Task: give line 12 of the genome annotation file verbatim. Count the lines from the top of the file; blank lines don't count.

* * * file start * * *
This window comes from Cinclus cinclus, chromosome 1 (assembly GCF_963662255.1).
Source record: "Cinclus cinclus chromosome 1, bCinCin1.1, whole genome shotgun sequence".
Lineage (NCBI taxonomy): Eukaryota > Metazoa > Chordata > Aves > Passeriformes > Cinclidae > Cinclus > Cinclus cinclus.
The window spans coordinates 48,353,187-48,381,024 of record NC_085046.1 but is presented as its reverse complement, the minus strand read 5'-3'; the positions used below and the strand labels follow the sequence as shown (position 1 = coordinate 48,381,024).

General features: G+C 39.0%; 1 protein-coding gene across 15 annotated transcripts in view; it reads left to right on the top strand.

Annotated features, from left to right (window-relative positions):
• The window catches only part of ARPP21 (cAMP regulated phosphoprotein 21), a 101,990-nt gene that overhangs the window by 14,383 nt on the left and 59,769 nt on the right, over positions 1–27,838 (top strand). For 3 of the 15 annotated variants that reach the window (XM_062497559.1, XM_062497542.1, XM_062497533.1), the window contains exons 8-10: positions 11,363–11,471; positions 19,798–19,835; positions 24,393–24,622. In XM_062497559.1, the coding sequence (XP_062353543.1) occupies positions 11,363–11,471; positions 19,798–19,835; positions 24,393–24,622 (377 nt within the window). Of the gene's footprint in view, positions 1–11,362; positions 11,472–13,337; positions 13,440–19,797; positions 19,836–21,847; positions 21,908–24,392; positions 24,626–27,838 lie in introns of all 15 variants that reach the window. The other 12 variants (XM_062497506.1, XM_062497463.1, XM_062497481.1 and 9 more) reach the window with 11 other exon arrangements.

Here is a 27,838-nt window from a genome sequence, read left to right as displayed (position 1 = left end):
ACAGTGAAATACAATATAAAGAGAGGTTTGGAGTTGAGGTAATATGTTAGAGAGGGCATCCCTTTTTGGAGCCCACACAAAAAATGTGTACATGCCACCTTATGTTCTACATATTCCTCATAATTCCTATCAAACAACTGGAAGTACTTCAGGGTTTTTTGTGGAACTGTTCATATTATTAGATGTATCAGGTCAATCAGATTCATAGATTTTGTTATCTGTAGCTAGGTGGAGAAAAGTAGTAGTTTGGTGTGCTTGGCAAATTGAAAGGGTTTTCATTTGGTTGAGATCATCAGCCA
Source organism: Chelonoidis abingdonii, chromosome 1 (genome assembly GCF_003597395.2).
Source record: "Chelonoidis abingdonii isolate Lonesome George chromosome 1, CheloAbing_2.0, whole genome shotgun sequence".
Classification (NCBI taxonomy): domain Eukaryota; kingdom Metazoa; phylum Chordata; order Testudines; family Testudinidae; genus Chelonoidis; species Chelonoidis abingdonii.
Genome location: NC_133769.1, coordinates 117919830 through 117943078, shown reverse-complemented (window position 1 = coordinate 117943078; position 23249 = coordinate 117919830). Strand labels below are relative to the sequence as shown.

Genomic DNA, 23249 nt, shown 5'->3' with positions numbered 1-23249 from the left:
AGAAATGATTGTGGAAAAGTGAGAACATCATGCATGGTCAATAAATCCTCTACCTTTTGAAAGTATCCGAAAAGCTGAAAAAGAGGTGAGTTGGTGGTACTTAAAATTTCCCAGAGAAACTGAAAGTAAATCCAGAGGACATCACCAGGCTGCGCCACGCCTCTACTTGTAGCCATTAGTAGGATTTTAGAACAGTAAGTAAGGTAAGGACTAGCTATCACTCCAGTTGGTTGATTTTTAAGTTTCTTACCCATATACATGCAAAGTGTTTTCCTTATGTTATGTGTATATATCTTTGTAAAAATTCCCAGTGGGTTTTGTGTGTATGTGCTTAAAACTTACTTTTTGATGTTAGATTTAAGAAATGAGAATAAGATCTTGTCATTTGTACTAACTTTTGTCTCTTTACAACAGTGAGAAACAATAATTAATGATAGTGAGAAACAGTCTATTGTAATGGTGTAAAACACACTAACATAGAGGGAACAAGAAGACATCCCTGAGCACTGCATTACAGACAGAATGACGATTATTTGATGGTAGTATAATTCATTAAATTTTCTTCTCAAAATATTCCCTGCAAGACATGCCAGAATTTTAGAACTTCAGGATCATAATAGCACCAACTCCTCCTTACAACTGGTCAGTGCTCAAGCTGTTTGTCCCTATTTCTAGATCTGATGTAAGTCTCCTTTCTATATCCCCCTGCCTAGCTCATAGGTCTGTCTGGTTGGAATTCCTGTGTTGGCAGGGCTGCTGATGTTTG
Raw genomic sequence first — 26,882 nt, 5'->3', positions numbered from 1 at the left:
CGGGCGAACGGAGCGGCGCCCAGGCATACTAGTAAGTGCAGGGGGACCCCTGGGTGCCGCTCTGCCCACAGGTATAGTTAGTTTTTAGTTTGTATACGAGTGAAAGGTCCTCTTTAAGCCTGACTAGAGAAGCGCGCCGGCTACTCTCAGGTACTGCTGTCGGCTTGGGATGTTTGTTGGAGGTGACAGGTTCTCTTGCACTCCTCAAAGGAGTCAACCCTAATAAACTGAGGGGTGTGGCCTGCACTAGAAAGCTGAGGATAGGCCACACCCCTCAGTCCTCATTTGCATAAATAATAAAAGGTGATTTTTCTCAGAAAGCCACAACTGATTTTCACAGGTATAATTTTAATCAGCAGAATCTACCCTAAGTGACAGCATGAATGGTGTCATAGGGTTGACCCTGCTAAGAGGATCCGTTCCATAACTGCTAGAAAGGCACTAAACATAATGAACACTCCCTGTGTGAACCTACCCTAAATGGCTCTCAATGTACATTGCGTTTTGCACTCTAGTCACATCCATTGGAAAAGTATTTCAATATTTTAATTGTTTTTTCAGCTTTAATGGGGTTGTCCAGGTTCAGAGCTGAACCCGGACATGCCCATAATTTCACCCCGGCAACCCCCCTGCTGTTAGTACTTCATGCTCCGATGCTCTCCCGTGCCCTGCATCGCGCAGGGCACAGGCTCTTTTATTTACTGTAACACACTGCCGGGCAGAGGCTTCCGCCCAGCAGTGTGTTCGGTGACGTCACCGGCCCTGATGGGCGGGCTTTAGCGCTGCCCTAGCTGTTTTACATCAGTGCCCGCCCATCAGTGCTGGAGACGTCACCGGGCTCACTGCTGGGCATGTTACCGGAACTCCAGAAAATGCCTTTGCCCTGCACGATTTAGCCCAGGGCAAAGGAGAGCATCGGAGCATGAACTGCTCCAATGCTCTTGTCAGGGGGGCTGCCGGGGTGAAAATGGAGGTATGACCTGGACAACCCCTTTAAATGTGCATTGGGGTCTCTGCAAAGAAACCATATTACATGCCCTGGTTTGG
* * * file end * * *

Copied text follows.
Classification (NCBI taxonomy): domain Eukaryota; kingdom Metazoa; phylum Chordata; order Testudines; family Testudinidae; genus Chelonoidis; species Chelonoidis abingdonii.